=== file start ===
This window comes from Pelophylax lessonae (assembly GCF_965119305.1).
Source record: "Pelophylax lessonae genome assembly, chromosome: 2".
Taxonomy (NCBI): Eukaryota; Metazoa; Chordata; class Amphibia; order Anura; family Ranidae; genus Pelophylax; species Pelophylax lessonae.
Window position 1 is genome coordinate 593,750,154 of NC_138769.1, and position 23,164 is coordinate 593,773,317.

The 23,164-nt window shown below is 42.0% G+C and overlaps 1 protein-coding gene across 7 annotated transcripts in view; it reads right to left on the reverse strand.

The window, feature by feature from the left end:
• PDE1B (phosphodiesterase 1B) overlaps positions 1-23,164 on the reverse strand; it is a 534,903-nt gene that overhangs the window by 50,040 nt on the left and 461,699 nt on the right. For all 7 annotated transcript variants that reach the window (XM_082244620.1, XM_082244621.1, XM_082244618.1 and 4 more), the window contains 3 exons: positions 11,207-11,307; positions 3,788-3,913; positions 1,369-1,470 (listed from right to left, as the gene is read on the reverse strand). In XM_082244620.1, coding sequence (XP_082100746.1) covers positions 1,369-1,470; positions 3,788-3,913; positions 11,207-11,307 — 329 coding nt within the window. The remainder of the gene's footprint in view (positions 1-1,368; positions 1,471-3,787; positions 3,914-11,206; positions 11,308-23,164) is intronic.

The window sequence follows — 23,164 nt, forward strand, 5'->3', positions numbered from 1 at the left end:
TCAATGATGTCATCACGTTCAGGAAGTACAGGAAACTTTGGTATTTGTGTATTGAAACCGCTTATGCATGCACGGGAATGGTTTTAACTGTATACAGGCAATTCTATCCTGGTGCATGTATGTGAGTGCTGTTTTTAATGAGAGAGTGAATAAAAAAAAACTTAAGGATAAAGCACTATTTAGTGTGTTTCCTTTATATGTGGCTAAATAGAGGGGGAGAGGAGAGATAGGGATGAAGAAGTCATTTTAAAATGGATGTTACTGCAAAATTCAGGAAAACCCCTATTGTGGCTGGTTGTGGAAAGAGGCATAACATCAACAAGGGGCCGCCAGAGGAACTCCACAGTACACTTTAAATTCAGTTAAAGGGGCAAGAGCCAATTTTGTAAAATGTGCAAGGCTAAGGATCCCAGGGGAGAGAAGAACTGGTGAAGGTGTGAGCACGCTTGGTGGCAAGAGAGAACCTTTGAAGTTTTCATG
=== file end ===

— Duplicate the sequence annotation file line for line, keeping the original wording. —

This window comes from Pelophylax lessonae (assembly GCF_965119305.1).
Source record: "Pelophylax lessonae genome assembly, chromosome: 2".
Taxonomy (NCBI): Eukaryota; Metazoa; Chordata; class Amphibia; order Anura; family Ranidae; genus Pelophylax; species Pelophylax lessonae.
Window position 1 is genome coordinate 593,750,154 of NC_138769.1, and position 23,164 is coordinate 593,773,317.

The 23,164-nt window shown below is 42.0% G+C and overlaps 1 protein-coding gene across 7 annotated transcripts in view; it reads right to left on the reverse strand.

The window, feature by feature from the left end:
• PDE1B (phosphodiesterase 1B) overlaps positions 1-23,164 on the reverse strand; it is a 534,903-nt gene that overhangs the window by 50,040 nt on the left and 461,699 nt on the right. For all 7 annotated transcript variants that reach the window (XM_082244620.1, XM_082244621.1, XM_082244618.1 and 4 more), the window contains 3 exons: positions 11,207-11,307; positions 3,788-3,913; positions 1,369-1,470 (listed from right to left, as the gene is read on the reverse strand). In XM_082244620.1, coding sequence (XP_082100746.1) covers positions 1,369-1,470; positions 3,788-3,913; positions 11,207-11,307 — 329 coding nt within the window. The remainder of the gene's footprint in view (positions 1-1,368; positions 1,471-3,787; positions 3,914-11,206; positions 11,308-23,164) is intronic.

The window sequence follows — 23,164 nt, forward strand, 5'->3', positions numbered from 1 at the left end:
TCAATGATGTCATCACGTTCAGGAAGTACAGGAAACTTTGGTATTTGTGTATTGAAACCGCTTATGCATGCACGGGAATGGTTTTAACTGTATACAGGCAATTCTATCCTGGTGCATGTATGTGAGTGCTGTTTTTAATGAGAGAGTGAATAAAAAAAAACTTAAGGATAAAGCACTATTTAGTGTGTTTCCTTTATATGTGGCTAAATAGAGGGGGAGAGGAGAGATAGGGATGAAGAAGTCATTTTAAAATGGATGTTACTGCAAAATTCAGGAAAACCCCTATTGTGGCTGGTTGTGGAAAGAGGCATAACATCAACAAGGGGCCGCCAGAGGAACTCCACAGTACACTTTAAATTCAGTTAAAGGGGCAAGAGCCAATTTTGTAAAATGTGCAAGGCTAAGGATCCCAGGGGAGAGAAGAACTGGTGAAGGTGTGAGCACGCTTGGTGGCAAGAGAGAACCTTTGAAGTTTTCATG